Rationale: Intensive insulin therapy (IIT) may reduce mortality in mechanically ventilated postoperative patients. Objectives: To assess the risks and benefits of IIT in different institutions. Design: Retrospective, blinded-to-outcome selection of patient cohorts from four hospitals. Methods: Selection of a cohort of patients with clinical features similar to those reported in a recent study of IIT and of all mechanically ventilated postoperative patients from each hospital. Retrieval of information on glucose control. Assessment of risks and benefits and final outcomes. Measurements and Main Results: We selected 783 consecutive patients with similar clinical and demographic features to the IIT trial control group and four general cohorts for a total of 4,150 consecutive mechanically ventilated postoperative patients. In these patients, glucose levels were measured 212,663 times for amean value of 8.22 ± 2.7 mmol/L (148 ± 49 mg/dl). Intensive care unit (ICU) mortality varied from 2.2 to 13.6%. The incidence of hypoglycemia (defined as < 2.2 mmol/L) varied from 1.4 to 2.7%. Assuming a beneficial effect of IIT as reported, the number needed to treat to save one life varied from 38 in one ICU to 125 in another, whereas the rate of hypoglycemia (number needed to harm) varied from 7 to 13. Conclusions: The number needed to treat to prevent an ICU death and the associated risk of hypoglycemia (number needed to harm) with IIT vary widely according to baseline mortality, case mix, and case selection. Rational decision analysis in individual ICUs should take these factors into account.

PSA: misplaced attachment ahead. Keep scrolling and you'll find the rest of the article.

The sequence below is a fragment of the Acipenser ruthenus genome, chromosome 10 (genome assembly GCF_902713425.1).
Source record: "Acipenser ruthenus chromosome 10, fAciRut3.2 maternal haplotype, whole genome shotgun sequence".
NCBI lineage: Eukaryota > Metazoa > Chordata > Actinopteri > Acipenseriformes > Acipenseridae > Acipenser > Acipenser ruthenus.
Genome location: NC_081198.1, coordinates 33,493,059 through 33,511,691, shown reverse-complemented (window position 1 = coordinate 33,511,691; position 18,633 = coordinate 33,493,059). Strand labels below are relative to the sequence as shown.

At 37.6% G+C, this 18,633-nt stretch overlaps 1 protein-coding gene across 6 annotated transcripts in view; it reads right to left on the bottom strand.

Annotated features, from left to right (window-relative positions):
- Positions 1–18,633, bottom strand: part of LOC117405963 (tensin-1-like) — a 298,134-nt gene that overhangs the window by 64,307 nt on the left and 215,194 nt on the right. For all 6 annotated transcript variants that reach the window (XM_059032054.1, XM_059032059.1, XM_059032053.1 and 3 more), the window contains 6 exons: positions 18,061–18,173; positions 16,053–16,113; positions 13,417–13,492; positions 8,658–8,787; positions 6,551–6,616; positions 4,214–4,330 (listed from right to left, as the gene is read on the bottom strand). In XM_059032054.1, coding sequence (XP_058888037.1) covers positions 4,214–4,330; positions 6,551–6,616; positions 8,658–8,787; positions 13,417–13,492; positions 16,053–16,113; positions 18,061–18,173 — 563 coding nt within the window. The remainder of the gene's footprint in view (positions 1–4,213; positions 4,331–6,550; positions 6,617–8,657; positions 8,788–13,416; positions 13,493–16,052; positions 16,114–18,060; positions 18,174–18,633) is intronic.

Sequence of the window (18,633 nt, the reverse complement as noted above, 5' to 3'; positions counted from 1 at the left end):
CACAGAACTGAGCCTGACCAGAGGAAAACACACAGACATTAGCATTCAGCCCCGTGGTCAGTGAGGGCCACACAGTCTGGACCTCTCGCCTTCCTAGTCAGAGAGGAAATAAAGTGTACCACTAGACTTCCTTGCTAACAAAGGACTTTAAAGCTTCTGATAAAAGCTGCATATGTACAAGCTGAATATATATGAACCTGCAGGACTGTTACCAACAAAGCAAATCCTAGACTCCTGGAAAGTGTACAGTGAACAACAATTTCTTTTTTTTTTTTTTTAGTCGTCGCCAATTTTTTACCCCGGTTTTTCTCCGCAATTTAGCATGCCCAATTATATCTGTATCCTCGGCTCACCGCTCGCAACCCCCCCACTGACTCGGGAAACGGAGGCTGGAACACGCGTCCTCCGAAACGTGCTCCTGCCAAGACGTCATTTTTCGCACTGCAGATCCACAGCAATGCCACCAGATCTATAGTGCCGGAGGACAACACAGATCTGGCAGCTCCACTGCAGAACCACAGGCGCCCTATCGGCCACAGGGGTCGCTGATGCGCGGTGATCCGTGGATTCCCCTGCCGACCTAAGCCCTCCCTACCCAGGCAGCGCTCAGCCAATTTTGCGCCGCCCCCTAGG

|Number of pages||7|
|Journal||American Journal of Respiratory and Critical Care Medicine|
|Publication status||Published - 15 Feb 2006|
- Critical care
- Critical illness
- Mortality, number needed to treat